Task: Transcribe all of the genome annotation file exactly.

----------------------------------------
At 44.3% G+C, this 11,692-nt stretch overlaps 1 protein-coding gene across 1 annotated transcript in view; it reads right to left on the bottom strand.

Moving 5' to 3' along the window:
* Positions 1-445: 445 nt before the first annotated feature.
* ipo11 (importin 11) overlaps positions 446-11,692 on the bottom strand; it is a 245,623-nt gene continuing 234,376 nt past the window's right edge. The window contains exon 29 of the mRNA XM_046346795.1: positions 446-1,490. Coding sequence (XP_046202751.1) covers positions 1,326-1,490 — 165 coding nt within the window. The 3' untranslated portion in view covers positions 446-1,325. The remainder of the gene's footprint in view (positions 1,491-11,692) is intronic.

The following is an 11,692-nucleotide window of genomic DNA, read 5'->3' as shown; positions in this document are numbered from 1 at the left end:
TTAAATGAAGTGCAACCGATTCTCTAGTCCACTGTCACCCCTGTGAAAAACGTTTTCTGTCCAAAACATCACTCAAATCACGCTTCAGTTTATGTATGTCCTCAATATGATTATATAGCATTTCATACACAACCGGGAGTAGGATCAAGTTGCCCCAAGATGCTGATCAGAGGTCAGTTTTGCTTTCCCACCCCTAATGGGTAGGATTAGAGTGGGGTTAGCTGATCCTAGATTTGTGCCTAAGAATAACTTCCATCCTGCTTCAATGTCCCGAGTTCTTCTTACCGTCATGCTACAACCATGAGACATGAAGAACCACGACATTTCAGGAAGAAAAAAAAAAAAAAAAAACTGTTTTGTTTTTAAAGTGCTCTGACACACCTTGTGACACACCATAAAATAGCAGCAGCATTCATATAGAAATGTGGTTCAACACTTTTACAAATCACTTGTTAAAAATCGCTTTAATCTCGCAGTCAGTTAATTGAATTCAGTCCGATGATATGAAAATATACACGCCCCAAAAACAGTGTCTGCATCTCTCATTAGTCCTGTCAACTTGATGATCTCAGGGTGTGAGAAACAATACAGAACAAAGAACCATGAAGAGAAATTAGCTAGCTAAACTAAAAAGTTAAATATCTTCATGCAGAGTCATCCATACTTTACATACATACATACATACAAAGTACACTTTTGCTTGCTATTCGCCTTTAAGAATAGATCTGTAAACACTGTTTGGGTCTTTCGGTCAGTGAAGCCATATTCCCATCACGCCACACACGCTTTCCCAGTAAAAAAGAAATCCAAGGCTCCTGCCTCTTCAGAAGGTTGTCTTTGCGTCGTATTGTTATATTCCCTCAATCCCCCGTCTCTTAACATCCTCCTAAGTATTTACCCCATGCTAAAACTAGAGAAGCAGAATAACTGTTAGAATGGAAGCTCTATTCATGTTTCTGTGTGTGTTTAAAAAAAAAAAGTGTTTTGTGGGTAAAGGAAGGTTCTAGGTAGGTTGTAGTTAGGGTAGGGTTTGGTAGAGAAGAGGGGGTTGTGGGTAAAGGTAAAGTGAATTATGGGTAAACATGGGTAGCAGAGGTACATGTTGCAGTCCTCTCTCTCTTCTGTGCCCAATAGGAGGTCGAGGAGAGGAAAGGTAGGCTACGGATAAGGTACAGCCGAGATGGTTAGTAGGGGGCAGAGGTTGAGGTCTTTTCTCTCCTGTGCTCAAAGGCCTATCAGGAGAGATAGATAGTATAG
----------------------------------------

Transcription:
At 44.3% G+C, this 11,692-nt stretch overlaps 1 protein-coding gene across 1 annotated transcript in view; it reads right to left on the bottom strand.

Moving 5' to 3' along the window:
* Positions 1-445: 445 nt before the first annotated feature.
* ipo11 (importin 11) overlaps positions 446-11,692 on the bottom strand; it is a 245,623-nt gene continuing 234,376 nt past the window's right edge. The window contains exon 29 of the mRNA XM_046346795.1: positions 446-1,490. Coding sequence (XP_046202751.1) covers positions 1,326-1,490 — 165 coding nt within the window. The 3' untranslated portion in view covers positions 446-1,325. The remainder of the gene's footprint in view (positions 1,491-11,692) is intronic.

The following is an 11,692-nucleotide window of genomic DNA, read 5'->3' as shown; positions in this document are numbered from 1 at the left end:
TTAAATGAAGTGCAACCGATTCTCTAGTCCACTGTCACCCCTGTGAAAAACGTTTTCTGTCCAAAACATCACTCAAATCACGCTTCAGTTTATGTATGTCCTCAATATGATTATATAGCATTTCATACACAACCGGGAGTAGGATCAAGTTGCCCCAAGATGCTGATCAGAGGTCAGTTTTGCTTTCCCACCCCTAATGGGTAGGATTAGAGTGGGGTTAGCTGATCCTAGATTTGTGCCTAAGAATAACTTCCATCCTGCTTCAATGTCCCGAGTTCTTCTTACCGTCATGCTACAACCATGAGACATGAAGAACCACGACATTTCAGGAAGAAAAAAAAAAAAAAAAAACTGTTTTGTTTTTAAAGTGCTCTGACACACCTTGTGACACACCATAAAATAGCAGCAGCATTCATATAGAAATGTGGTTCAACACTTTTACAAATCACTTGTTAAAAATCGCTTTAATCTCGCAGTCAGTTAATTGAATTCAGTCCGATGATATGAAAATATACACGCCCCAAAAACAGTGTCTGCATCTCTCATTAGTCCTGTCAACTTGATGATCTCAGGGTGTGAGAAACAATACAGAACAAAGAACCATGAAGAGAAATTAGCTAGCTAAACTAAAAAGTTAAATATCTTCATGCAGAGTCATCCATACTTTACATACATACATACATACAAAGTACACTTTTGCTTGCTATTCGCCTTTAAGAATAGATCTGTAAACACTGTTTGGGTCTTTCGGTCAGTGAAGCCATATTCCCATCACGCCACACACGCTTTCCCAGTAAAAAAGAAATCCAAGGCTCCTGCCTCTTCAGAAGGTTGTCTTTGCGTCGTATTGTTATATTCCCTCAATCCCCCGTCTCTTAACATCCTCCTAAGTATTTACCCCATGCTAAAACTAGAGAAGCAGAATAACTGTTAGAATGGAAGCTCTATTCATGTTTCTGTGTGTGTTTAAAAAAAAAAAGTGTTTTGTGGGTAAAGGAAGGTTCTAGGTAGGTTGTAGTTAGGGTAGGGTTTGGTAGAGAAGAGGGGGTTGTGGGTAAAGGTAAAGTGAATTATGGGTAAACATGGGTAGCAGAGGTACATGTTGCAGTCCTCTCTCTCTTCTGTGCCCAATAGGAGGTCGAGGAGAGGAAAGGTAGGCTACGGATAAGGTACAGCCGAGATGGTTAGTAGGGGGCAGAGGTTGAGGTCTTTTCTCTCCTGTGCTCAAAGGCCTATCAGGAGAGATAGATAGTATAG